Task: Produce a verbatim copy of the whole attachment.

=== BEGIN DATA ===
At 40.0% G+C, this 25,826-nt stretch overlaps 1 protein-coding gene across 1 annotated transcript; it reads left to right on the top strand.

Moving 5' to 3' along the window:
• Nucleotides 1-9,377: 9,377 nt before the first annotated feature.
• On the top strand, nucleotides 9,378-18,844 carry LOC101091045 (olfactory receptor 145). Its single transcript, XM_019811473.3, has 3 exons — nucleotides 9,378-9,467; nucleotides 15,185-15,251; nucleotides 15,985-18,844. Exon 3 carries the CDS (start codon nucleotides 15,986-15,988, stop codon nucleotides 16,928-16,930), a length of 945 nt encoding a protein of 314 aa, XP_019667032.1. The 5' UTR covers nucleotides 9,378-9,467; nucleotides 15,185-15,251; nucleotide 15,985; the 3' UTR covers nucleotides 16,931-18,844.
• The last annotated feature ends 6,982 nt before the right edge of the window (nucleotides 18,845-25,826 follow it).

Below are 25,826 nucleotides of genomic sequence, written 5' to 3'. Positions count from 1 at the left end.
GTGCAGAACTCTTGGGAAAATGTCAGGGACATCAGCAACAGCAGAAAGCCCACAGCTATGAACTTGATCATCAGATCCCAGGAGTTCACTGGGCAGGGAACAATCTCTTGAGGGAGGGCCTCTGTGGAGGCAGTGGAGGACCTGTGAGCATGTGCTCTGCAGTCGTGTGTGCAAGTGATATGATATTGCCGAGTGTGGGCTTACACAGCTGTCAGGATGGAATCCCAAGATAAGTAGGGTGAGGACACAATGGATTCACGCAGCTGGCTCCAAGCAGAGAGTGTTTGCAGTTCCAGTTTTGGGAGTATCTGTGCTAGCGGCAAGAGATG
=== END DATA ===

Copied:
At 40.0% G+C, this 25,826-nt stretch overlaps 1 protein-coding gene across 1 annotated transcript; it reads left to right on the top strand.

Moving 5' to 3' along the window:
• Nucleotides 1-9,377: 9,377 nt before the first annotated feature.
• On the top strand, nucleotides 9,378-18,844 carry LOC101091045 (olfactory receptor 145). Its single transcript, XM_019811473.3, has 3 exons — nucleotides 9,378-9,467; nucleotides 15,185-15,251; nucleotides 15,985-18,844. Exon 3 carries the CDS (start codon nucleotides 15,986-15,988, stop codon nucleotides 16,928-16,930), a length of 945 nt encoding a protein of 314 aa, XP_019667032.1. The 5' UTR covers nucleotides 9,378-9,467; nucleotides 15,185-15,251; nucleotide 15,985; the 3' UTR covers nucleotides 16,931-18,844.
• The last annotated feature ends 6,982 nt before the right edge of the window (nucleotides 18,845-25,826 follow it).

Below are 25,826 nucleotides of genomic sequence, written 5' to 3'. Positions count from 1 at the left end.
GTGCAGAACTCTTGGGAAAATGTCAGGGACATCAGCAACAGCAGAAAGCCCACAGCTATGAACTTGATCATCAGATCCCAGGAGTTCACTGGGCAGGGAACAATCTCTTGAGGGAGGGCCTCTGTGGAGGCAGTGGAGGACCTGTGAGCATGTGCTCTGCAGTCGTGTGTGCAAGTGATATGATATTGCCGAGTGTGGGCTTACACAGCTGTCAGGATGGAATCCCAAGATAAGTAGGGTGAGGACACAATGGATTCACGCAGCTGGCTCCAAGCAGAGAGTGTTTGCAGTTCCAGTTTTGGGAGTATCTGTGCTAGCGGCAAGAGATG